What are your goals?
What challenges have you been facing?
If you could solve one thing, what would it be?
Why hasn’t this problem been solved before?
What do you think is the solution?

Timeline: You want to find out when your prospect is planning to buy your product. Here are some questions you can ask:

Is solving this problem quickly a priority for you?
Are you evaluating other products that are similar to ours?
How quickly are you looking to solve your problem?
Don’t worry, it isn’t as confusing as it looks. GPCTBA/C&I stands for Goals, Plans, Challenges, Timeline, Budget, Authority, Negative Consequences & Positive Implications. This framework allows you to personalize the value you provide them, especially since they come to you fairly informed on the sales process.

Let us take a look at each part of this framework and the relevant questions you can ask your prospect:

Goals: The first thing you want to find out is your prospect’s goals. Unless you understand their goals, you will not know what value you can provide them. If you find that your prospect’s goals are not clear, here are a few questions you can ask them:

What is your primary goal currently?
What overall company goals do you have?
Do you have fixed revenue targets for this quarter or year?
‍Plans: Once you know what your prospect’s current and top goals are, you need to find out if they’ve done anything to reach these goals. If so, find out what they’ve done, what worked, and what didn’t work in an attempt to reach their goals. Here are some questions to help you gather this information:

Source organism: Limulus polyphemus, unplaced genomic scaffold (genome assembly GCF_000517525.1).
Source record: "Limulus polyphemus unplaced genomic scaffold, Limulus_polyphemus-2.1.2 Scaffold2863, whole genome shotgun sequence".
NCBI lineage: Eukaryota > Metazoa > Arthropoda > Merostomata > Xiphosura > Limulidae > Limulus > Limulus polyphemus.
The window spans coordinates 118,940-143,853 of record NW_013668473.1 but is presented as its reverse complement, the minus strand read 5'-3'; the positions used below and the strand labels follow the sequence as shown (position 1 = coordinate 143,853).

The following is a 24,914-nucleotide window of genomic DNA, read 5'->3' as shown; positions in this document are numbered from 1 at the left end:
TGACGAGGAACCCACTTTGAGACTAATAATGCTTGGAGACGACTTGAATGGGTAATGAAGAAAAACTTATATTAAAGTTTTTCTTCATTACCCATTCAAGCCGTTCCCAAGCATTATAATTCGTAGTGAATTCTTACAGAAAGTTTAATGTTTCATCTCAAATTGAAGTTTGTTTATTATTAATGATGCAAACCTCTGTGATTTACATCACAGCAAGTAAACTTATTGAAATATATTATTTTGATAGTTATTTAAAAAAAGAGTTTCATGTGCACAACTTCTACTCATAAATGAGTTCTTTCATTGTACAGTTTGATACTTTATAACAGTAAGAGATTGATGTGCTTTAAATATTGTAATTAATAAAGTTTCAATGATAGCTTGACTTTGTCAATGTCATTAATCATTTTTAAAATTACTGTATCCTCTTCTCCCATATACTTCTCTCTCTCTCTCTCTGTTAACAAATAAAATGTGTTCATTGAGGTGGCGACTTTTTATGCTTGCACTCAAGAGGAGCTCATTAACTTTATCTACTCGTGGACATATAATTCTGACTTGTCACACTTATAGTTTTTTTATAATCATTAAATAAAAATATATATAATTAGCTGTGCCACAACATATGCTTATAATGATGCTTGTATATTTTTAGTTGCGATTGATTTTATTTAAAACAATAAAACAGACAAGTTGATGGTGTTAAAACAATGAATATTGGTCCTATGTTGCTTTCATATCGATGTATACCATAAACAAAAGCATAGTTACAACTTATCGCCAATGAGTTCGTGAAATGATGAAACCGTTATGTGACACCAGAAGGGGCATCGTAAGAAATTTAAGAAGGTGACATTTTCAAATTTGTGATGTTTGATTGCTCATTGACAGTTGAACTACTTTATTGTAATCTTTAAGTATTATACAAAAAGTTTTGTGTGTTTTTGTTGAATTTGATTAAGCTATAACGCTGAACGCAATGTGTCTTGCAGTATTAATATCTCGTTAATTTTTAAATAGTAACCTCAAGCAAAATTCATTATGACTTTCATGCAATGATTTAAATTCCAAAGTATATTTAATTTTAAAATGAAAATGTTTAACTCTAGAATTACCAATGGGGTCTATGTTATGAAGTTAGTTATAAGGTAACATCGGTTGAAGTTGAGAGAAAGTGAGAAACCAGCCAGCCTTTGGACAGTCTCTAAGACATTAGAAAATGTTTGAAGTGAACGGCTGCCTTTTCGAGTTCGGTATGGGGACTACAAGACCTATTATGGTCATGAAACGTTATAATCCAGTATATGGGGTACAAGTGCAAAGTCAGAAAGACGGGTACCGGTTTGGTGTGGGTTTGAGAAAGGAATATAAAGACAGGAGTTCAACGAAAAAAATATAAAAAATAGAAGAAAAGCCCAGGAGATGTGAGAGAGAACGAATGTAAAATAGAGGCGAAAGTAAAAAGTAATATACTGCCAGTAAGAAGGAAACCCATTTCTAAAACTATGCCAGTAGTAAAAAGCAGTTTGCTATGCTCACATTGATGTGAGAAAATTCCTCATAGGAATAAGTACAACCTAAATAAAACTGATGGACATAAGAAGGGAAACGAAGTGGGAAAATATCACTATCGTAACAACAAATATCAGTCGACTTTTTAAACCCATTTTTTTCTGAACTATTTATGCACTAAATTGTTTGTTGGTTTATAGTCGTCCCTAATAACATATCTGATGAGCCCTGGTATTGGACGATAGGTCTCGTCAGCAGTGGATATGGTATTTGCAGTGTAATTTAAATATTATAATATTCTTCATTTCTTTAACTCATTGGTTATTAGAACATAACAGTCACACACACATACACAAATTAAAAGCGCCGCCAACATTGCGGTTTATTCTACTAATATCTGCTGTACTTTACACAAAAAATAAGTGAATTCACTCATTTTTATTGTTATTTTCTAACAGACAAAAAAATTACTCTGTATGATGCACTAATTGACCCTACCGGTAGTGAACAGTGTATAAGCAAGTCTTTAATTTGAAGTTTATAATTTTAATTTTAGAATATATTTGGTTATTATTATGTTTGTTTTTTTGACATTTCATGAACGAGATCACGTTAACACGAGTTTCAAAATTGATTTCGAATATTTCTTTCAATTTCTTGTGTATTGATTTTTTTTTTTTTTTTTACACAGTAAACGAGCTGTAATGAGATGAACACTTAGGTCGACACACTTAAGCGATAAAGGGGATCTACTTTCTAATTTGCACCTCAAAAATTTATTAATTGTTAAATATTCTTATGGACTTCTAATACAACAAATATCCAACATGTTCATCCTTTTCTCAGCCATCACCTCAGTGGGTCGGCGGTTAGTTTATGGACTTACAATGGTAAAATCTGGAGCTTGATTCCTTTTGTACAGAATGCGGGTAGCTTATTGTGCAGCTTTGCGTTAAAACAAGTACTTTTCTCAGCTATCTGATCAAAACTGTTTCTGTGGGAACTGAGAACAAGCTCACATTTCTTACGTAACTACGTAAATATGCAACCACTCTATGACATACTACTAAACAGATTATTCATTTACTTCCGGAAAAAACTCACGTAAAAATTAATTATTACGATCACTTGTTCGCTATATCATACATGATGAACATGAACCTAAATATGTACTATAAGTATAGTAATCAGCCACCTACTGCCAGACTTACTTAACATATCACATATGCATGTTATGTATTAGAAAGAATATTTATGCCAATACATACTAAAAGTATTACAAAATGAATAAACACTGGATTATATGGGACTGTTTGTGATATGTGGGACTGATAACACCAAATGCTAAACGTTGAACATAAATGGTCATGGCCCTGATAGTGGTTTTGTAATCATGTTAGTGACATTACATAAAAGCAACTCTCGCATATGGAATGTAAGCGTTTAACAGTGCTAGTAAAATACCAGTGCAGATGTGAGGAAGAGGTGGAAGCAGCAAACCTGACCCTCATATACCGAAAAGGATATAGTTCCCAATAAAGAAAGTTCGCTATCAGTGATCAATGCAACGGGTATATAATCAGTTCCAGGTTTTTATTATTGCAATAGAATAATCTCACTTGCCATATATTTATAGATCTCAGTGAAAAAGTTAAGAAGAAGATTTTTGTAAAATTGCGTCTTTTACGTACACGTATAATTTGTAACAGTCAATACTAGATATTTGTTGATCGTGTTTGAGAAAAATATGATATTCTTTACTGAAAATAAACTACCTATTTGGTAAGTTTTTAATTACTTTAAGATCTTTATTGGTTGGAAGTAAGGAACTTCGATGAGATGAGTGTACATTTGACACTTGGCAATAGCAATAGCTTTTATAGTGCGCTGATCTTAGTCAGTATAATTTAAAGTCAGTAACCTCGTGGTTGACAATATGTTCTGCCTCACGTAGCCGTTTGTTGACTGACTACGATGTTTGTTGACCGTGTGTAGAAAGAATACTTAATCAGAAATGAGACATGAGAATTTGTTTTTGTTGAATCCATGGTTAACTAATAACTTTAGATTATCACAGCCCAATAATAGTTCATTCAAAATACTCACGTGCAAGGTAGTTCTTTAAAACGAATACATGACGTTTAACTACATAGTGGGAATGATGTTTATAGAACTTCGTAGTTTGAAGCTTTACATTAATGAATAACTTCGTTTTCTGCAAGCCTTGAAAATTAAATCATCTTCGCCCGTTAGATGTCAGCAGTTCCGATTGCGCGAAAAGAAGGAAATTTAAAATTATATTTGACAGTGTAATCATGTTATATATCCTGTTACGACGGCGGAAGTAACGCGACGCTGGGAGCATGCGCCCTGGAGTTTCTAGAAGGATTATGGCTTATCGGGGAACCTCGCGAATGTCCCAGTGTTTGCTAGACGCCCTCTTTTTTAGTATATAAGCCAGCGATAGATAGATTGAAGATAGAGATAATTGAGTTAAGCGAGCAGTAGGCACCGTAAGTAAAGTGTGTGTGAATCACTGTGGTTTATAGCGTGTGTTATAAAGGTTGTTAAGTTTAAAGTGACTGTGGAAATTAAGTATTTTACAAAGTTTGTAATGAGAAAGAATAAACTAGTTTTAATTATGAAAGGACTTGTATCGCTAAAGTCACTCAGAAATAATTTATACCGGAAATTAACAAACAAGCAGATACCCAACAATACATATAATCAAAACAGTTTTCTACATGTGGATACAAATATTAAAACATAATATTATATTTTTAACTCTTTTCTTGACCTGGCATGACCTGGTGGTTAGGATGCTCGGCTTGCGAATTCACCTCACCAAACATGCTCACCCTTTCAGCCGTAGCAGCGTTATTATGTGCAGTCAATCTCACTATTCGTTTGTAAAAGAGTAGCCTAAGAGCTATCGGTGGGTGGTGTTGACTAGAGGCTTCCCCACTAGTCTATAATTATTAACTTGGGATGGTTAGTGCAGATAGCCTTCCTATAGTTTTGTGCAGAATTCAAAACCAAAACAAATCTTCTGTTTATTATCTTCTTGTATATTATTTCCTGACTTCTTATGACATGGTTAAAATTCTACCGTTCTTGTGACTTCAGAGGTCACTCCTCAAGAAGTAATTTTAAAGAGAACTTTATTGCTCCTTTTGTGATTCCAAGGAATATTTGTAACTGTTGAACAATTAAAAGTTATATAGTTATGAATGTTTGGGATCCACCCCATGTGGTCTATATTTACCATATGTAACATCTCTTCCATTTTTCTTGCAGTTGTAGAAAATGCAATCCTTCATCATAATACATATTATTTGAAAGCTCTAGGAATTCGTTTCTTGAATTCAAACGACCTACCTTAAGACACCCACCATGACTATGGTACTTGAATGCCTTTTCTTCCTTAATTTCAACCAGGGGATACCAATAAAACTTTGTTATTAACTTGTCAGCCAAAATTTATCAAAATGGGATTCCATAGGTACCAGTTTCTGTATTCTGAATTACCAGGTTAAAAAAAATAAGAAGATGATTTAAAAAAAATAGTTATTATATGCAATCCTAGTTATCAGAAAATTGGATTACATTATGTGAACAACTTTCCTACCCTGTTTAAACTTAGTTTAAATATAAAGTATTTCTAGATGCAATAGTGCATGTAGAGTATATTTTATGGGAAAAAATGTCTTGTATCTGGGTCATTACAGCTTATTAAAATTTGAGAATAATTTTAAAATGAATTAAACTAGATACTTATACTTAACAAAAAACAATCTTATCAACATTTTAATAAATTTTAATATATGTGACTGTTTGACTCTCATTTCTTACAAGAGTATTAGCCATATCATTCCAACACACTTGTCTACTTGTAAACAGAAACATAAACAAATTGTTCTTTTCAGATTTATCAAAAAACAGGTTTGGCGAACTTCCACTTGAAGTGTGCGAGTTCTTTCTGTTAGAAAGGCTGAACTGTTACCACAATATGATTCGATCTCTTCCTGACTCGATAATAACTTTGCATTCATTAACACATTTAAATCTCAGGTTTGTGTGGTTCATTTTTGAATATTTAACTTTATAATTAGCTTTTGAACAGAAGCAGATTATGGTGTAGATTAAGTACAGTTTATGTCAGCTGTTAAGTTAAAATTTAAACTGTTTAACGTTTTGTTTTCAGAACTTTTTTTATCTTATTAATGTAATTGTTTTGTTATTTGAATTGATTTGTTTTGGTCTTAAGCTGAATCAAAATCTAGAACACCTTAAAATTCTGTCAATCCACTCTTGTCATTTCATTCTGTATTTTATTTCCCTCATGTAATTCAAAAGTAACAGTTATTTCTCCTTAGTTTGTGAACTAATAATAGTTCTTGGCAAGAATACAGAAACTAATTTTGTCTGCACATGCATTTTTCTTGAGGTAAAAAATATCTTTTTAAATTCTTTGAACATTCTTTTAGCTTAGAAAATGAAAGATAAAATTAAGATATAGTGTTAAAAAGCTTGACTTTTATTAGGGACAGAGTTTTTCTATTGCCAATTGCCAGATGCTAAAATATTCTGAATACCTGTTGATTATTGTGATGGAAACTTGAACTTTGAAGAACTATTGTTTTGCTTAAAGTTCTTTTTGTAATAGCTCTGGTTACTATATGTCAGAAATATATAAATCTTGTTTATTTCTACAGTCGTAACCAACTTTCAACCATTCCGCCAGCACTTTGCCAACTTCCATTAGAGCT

Have you already tried to achieve your goals?
What have you tried to achieve your goals?
What did you do last year to achieve your goals?
What part of your plan worked and what did not?
Do you have the resources to implement your plans?
Challenges: This is where you define your prospect challenges and reinforce the fact that nothing they’ve implemented is working - and that they need your help.

What challenges have you faced in implementing your plans?
Do you have the expertise and resources to solve these challenges?
What makes you think you can solve them now when you have not been able to do so all this time?

Timeline: You need to prioritize your leads based on their timeline. In other words, if they are ready to act immediately, make them a top priority. Otherwise, you can move them down the list, and nurture them over time until they are ready to be sold. Here are some questions to find out where they stand:

Do you have the time and resources to implement this plan now?
When do you plan to begin implementing this plan?
Would you like us to walk you through each part of your plan to implement it efficiently?